What happened

BioLife Solutions (BLFS -3.61%) had a great month with its shares rising more than $10. It opened the month at $47.27, but the stock's biggest rise came on Aug. 25. On Aug. 24, it closed at $46.29, but the next morning it opened at $52.70 and kept rising, closing the day at $55.61, more than $9 than the previous day. The stock remained high through the end of the month, closing at $58.36 on Aug. 31. According to S&P Global Market Intelligence, the stock rose 24.4% in the month.

A nurse wearing a blue lab smock, hair net and surgical mask opens a cold storage freezer for a vaccine.

Image source: Getty Images. 

So what

The company specializes in lab freezers, thaw systems, and cold-chain packaging, everything a biotech company needs to store and deliver cell and gene therapies that require precise temperatures. Of course, those products have also come in handy for anyone who needs to transport and deliver COVID-19 vaccines at certain temperatures, but they are also increasingly used with a myriad of other biotech therapies.

BioLife's stock rose for several reasons in August. The company's first big news came on Aug. 9, when it announced it was purchasing Sexton Biotechnologies, a private company that BioLife already owned a percentage of. Sexton's consumables and media products are already used in more than 50 ongoing cell therapy clinical trials, BioLife said. The acquisition is expected to be completed in September and should add about $2 million in revenue this year and $8 million next year.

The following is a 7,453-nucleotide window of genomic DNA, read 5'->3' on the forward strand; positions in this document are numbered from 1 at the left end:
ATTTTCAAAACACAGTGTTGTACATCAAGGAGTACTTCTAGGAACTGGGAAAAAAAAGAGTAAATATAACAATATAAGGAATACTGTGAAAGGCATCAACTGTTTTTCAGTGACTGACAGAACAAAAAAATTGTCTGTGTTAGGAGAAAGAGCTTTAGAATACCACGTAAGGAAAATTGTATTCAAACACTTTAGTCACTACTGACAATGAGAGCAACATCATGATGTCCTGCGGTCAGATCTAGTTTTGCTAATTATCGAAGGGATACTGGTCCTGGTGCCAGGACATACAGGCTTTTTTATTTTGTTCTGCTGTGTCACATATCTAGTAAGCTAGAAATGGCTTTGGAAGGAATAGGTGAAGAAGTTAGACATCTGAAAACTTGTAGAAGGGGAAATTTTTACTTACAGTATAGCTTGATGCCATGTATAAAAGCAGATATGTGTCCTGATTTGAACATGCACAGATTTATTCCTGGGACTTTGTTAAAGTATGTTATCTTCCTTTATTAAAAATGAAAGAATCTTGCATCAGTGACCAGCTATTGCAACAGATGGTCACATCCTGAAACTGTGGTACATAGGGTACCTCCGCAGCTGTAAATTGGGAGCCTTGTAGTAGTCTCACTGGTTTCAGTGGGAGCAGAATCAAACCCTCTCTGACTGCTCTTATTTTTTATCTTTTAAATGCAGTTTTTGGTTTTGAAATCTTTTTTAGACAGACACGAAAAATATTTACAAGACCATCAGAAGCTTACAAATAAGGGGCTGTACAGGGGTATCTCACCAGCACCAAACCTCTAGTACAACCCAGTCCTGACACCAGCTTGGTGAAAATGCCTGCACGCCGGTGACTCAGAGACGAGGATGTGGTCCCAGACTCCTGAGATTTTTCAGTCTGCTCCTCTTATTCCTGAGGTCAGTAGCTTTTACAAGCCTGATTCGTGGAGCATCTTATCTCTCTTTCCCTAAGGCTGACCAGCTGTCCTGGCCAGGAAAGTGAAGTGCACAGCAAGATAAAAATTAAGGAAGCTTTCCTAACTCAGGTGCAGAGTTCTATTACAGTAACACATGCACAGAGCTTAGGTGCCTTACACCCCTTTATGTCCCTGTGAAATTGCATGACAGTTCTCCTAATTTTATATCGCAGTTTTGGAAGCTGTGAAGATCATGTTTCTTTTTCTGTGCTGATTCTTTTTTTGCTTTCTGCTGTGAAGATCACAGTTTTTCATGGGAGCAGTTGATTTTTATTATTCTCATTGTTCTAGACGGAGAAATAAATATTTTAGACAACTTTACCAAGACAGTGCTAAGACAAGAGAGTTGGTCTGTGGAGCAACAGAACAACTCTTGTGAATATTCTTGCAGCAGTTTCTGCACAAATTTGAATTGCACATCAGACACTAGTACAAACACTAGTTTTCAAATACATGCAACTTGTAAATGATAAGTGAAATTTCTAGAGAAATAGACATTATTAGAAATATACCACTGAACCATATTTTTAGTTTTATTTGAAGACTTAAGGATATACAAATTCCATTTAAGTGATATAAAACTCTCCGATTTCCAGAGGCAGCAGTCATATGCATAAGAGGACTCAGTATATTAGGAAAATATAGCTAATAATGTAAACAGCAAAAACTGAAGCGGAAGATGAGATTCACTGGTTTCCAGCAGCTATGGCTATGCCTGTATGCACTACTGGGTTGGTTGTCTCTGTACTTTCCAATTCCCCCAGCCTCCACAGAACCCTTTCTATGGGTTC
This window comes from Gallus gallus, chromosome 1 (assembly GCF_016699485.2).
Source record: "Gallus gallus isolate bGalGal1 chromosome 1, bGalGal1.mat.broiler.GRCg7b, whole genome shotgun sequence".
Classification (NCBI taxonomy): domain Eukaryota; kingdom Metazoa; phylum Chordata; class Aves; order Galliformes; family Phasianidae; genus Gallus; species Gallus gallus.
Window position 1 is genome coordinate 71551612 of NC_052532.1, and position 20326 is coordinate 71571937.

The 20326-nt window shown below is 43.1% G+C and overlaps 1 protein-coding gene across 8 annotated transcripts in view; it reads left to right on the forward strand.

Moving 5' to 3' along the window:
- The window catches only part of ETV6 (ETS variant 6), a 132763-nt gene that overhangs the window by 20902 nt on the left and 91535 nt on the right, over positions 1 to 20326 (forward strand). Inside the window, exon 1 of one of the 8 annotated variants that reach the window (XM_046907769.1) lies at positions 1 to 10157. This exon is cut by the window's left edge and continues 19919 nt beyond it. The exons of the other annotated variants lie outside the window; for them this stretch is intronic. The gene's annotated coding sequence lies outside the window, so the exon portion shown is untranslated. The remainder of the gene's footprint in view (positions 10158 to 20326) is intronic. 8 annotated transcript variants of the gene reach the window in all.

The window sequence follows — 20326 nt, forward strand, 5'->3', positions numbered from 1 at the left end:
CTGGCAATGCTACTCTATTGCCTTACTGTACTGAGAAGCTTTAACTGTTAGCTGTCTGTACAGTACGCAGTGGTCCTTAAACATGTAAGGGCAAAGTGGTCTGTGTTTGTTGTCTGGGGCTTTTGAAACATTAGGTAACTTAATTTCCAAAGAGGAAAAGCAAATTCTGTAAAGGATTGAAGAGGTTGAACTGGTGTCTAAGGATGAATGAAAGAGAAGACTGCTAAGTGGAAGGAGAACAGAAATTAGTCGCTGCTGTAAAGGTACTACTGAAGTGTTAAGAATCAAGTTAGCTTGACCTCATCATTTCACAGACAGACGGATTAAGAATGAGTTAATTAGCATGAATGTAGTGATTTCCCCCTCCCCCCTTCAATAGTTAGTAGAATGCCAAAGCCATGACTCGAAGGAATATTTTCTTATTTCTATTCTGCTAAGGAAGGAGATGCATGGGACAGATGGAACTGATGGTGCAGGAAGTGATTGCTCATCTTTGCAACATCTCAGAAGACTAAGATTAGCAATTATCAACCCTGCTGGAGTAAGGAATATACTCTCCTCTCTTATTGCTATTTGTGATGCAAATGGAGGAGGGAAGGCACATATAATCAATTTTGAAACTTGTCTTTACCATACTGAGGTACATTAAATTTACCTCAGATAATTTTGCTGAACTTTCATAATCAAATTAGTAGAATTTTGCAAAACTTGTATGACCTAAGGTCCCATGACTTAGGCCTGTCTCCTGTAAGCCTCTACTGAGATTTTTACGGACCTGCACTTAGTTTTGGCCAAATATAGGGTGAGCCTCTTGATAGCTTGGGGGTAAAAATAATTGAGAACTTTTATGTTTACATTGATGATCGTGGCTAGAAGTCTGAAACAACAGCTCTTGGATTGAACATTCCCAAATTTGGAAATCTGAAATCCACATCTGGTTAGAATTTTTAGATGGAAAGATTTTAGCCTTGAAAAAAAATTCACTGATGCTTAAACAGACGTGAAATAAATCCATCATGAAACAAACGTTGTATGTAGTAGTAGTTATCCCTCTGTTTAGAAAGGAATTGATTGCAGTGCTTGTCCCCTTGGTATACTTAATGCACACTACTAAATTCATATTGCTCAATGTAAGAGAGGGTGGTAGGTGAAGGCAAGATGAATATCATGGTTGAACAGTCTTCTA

Three days later, BioLife released its second-quarter earnings and it reported revenue of $31.2 million, up 85% sequentially and 215% year over year. The bottom line was also a big improvement with the company reporting net income of $7.9 million in the quarter, compared to a loss of $16.4 million in the same period in 2020. BioLife also upgraded its forecast for the year to $108 million to $117 million in total revenue, representing growth of 125% to 143% year over year. That was up from initial guidance of $106 million to $115 million; the company said this was due to the added revenue it expects Sexton to bring in.

However, the biggest reason for BioLife's share bump was more structural and perhaps more long-lasting. On Aug. 25, the company announced that it was being added to the S&P SmallCap 600 Index, prior to the opening of trading on Aug. 30. That's a big deal because it means the company's stock will automatically be purchased by index funds that buy shares of companies in the SmallCap 600 Index.

Now what

BioLife's jump in August is part of a larger long-term upswing for the company, which is up more than 33% this year and more than 140% over the past 12 months. There's plenty of reason for enthusiasm. In its second-quarter earnings call, the company said that it gained 200 new biotech customers across its various platforms in the quarter. One concern is that with all the excitement regarding the stock, it appears to be priced more than a bit high, with a price-to-earnings ratio of 1,079.88. The stock reached its 52-week high of $60.67 on Sept. 1 but has declined a bit since then.